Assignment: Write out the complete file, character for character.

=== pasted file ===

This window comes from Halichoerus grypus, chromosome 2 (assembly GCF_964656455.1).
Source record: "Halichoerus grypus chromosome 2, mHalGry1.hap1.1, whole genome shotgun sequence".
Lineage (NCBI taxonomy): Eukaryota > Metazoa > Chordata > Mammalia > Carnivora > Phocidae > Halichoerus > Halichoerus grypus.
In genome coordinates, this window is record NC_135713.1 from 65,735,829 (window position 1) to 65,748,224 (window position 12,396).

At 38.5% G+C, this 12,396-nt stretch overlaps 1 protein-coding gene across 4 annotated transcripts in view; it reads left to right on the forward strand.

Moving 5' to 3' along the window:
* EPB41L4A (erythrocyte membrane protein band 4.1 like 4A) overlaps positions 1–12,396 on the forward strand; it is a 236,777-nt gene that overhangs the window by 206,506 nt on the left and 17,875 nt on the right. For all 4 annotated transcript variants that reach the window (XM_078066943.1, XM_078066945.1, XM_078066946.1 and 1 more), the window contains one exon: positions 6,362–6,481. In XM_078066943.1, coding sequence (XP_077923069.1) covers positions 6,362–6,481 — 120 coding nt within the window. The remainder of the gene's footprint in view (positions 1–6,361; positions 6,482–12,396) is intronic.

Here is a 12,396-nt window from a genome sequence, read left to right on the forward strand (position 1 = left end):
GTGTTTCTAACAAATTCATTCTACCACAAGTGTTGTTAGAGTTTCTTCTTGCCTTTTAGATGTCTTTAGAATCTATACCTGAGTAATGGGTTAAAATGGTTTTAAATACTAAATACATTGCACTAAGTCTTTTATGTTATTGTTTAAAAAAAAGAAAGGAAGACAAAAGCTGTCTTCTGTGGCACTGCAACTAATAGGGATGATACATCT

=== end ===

This window comes from Halichoerus grypus, chromosome 2 (assembly GCF_964656455.1).
Source record: "Halichoerus grypus chromosome 2, mHalGry1.hap1.1, whole genome shotgun sequence".
Lineage (NCBI taxonomy): Eukaryota > Metazoa > Chordata > Mammalia > Carnivora > Phocidae > Halichoerus > Halichoerus grypus.
In genome coordinates, this window is record NC_135713.1 from 65,735,829 (window position 1) to 65,748,224 (window position 12,396).

At 38.5% G+C, this 12,396-nt stretch overlaps 1 protein-coding gene across 4 annotated transcripts in view; it reads left to right on the forward strand.

Moving 5' to 3' along the window:
* EPB41L4A (erythrocyte membrane protein band 4.1 like 4A) overlaps positions 1–12,396 on the forward strand; it is a 236,777-nt gene that overhangs the window by 206,506 nt on the left and 17,875 nt on the right. For all 4 annotated transcript variants that reach the window (XM_078066943.1, XM_078066945.1, XM_078066946.1 and 1 more), the window contains one exon: positions 6,362–6,481. In XM_078066943.1, coding sequence (XP_077923069.1) covers positions 6,362–6,481 — 120 coding nt within the window. The remainder of the gene's footprint in view (positions 1–6,361; positions 6,482–12,396) is intronic.

Here is a 12,396-nt window from a genome sequence, read left to right on the forward strand (position 1 = left end):
GTGTTTCTAACAAATTCATTCTACCACAAGTGTTGTTAGAGTTTCTTCTTGCCTTTTAGATGTCTTTAGAATCTATACCTGAGTAATGGGTTAAAATGGTTTTAAATACTAAATACATTGCACTAAGTCTTTTATGTTATTGTTTAAAAAAAAGAAAGGAAGACAAAAGCTGTCTTCTGTGGCACTGCAACTAATAGGGATGATACATCT